Did a dead man’s hearing loss limit the Son of God? Medical experts say that hearing is the last sense to leave us as we watch a loved one slip into a coma. “Keep talking to him--he can hear!” While in the tomb, scripture tells us that when He [Jesus] ascended on high, He led captivity captive, and gave gifts to men." (Now this, "He ascended" — what does it mean but that He also first descended into the lower parts of the earth? He who descended is also the One who ascended far above all the heavens, that He might fill all things,) Ephesians 4:8-10 NKJV.
Clearly, a LOT was going on in the tomb, but human eyes and ears could not see, hear, or comprehend the supernatural explosion of life and resurrection that was consuming the slain body of Jesus. Consider the sound of heaven heard in Acts 2:1-2 (NLT) in a small room filled with believers: On the day of Pentecost, all the believers were meeting together in one place. Suddenly, there was a sound from heaven like the roaring of a mighty windstorm, and it filled the house where they were sitting. That was just a little home group, and BANG! a sound of heaven like the roaring of a mighty windstorm!
What about the Resurrection of the Son of God? What were the sounds of Heaven then? If myriads of angels praising God filled the night sky at Jesus’ birth (Luke 2:13-14), how much more jubilant exultance filled His Father’s world as God’s resurrection power jolted His Beloved Son from death to life? Oh, to have been present in that tomb with Jesus! It’s hard to imagine that the angel who later announced to onlookers that Jesus wasn’t in the tomb because He had risen from the dead would have just sat there twiddling his thumbs as it happened. Could you? I, for one, hope we get to see a playback of Saturday’s tomb activity someday!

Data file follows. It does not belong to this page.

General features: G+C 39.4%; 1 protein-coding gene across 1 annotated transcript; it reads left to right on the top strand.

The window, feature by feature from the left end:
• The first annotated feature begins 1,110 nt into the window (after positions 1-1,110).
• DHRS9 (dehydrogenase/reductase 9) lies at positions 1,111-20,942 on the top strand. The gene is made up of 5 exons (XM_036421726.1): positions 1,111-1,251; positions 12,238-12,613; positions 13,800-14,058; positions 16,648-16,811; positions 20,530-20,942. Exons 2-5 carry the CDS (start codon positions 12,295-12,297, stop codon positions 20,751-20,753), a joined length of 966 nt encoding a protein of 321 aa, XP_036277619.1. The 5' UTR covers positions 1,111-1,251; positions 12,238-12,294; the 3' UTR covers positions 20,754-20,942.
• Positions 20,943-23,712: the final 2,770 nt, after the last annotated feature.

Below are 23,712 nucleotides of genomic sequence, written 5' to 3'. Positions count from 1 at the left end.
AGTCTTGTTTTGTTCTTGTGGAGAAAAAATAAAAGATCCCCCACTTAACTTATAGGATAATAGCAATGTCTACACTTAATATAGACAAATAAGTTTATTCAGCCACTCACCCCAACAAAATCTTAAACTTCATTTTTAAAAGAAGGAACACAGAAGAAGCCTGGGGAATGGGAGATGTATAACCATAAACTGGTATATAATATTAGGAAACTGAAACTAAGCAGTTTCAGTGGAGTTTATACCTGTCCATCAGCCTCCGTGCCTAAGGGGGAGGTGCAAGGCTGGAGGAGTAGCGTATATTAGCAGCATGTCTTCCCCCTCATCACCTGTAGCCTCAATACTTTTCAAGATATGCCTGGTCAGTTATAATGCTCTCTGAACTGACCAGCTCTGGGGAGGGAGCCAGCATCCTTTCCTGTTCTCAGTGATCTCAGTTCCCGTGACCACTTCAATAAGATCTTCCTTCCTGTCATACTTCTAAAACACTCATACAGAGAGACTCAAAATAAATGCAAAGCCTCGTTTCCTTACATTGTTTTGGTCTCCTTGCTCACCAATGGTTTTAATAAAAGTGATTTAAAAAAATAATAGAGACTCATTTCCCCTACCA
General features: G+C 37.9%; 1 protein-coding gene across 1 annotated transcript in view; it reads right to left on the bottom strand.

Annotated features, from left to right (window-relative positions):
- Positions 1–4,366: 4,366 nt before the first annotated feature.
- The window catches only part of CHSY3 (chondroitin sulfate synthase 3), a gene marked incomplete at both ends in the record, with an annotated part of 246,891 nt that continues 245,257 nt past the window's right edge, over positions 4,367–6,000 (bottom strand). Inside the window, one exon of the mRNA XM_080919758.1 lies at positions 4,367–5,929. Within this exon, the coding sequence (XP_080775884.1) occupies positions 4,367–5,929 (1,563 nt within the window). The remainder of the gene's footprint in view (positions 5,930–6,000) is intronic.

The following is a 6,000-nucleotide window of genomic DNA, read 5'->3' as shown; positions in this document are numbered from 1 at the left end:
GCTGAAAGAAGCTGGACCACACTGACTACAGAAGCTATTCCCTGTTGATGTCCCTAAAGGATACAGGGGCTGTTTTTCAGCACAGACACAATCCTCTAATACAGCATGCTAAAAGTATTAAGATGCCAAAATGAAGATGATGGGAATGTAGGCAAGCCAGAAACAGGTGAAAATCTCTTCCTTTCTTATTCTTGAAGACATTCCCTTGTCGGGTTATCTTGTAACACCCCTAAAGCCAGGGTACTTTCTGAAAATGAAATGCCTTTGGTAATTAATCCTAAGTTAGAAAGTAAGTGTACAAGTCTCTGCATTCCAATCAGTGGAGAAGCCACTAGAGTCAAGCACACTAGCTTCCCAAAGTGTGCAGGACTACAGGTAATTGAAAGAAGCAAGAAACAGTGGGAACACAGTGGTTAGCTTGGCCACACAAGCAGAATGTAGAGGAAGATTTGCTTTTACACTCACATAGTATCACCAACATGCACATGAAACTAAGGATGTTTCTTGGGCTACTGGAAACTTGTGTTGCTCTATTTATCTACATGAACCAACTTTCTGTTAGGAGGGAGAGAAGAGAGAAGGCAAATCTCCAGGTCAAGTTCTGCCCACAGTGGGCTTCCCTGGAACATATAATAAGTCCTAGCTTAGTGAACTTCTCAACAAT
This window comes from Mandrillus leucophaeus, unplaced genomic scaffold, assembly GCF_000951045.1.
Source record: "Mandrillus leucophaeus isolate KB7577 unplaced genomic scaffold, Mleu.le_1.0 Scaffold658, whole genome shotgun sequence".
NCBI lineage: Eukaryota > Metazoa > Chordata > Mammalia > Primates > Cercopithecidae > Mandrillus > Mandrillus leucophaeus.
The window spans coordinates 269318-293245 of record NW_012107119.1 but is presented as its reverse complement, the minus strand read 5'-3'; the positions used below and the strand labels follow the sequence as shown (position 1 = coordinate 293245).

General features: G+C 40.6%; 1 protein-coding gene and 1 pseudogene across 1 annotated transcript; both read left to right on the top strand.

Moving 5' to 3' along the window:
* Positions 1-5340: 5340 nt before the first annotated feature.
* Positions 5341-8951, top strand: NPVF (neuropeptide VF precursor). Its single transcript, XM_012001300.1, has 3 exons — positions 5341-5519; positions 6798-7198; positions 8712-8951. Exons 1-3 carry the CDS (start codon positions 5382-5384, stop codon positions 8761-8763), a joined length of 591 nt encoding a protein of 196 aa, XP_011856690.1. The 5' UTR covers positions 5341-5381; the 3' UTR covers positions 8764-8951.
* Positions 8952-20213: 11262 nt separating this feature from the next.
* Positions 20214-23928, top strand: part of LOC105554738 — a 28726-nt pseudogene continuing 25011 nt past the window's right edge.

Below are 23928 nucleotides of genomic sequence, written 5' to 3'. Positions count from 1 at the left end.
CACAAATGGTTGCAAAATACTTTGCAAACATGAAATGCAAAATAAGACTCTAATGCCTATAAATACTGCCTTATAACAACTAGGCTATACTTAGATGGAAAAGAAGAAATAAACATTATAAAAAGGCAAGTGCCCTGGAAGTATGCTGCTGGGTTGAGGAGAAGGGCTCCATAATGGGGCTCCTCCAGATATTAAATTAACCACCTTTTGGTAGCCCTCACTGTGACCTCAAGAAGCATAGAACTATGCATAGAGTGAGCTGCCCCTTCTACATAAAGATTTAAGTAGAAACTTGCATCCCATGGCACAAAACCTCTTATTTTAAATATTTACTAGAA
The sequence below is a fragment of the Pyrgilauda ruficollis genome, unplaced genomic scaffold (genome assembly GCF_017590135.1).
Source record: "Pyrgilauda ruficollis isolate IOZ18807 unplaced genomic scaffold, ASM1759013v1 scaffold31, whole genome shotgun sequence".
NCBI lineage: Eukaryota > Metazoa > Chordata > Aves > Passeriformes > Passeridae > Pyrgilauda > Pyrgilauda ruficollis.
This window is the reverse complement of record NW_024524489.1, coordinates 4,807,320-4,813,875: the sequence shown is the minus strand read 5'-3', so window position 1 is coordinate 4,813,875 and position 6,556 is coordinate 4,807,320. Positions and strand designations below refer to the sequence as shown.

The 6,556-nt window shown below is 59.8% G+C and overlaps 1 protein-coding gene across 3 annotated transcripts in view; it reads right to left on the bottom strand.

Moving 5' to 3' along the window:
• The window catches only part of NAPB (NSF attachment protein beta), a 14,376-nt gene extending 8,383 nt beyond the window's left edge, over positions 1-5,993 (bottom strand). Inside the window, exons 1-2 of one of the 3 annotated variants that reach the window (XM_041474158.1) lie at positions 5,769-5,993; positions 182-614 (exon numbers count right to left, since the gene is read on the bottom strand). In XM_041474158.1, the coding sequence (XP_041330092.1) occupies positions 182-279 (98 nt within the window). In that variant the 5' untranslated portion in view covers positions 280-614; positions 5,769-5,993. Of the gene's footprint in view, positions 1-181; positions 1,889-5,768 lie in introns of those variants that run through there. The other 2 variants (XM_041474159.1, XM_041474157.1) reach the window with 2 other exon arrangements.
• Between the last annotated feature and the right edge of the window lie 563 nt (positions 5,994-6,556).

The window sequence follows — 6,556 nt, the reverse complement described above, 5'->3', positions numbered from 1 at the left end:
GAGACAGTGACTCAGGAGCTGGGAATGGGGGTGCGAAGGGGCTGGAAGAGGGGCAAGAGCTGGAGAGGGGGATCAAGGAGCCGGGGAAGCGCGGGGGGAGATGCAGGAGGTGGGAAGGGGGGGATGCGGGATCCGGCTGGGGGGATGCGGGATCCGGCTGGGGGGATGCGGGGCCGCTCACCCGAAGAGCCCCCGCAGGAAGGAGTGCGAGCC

Stone-cold, silent, and dead? Hardly! Mark 16:1-7 (NLT) gives this glorious account…Saturday evening, when the Sabbath ended, Mary Magdalene and Salome and Mary the mother of James went out and purchased burial spices so they could anoint Jesus' body. Very early on Sunday morning, just at sunrise, they went to the tomb. On the way, they were asking each other, "Who will roll away the stone for us from the entrance to the tomb?" But as they arrived, they looked up and saw that the stone, which was very large, had already been rolled aside.
When they entered the tomb, they saw a young man clothed in a white robe sitting on the right side. The women were shocked, but the angel said, "Don't be alarmed. You are looking for Jesus of Nazareth, who was crucified. He isn't here! He is risen from the dead! Look, this is where they laid his body. Now go and tell his disciples, including Peter, that Jesus is going ahead of you to Galilee. You will see him there, just as he told you before he died."
Stone-cold? Never! Here are Jesus Christ’s words to us this Resurrection weekend: “I am the Resurrection and the Life! He who believes in Me will live, even if he dies” (John 11:25 NASB). As the beloved hymn resounds,
Up from the grave He arose, With a mighty triumph o’er His foes, He arose a Victor from the dark domain, And He lives forever, with His saints to reign. He arose! He arose! Hallelujah! Christ arose!
© 2022, Chris Werre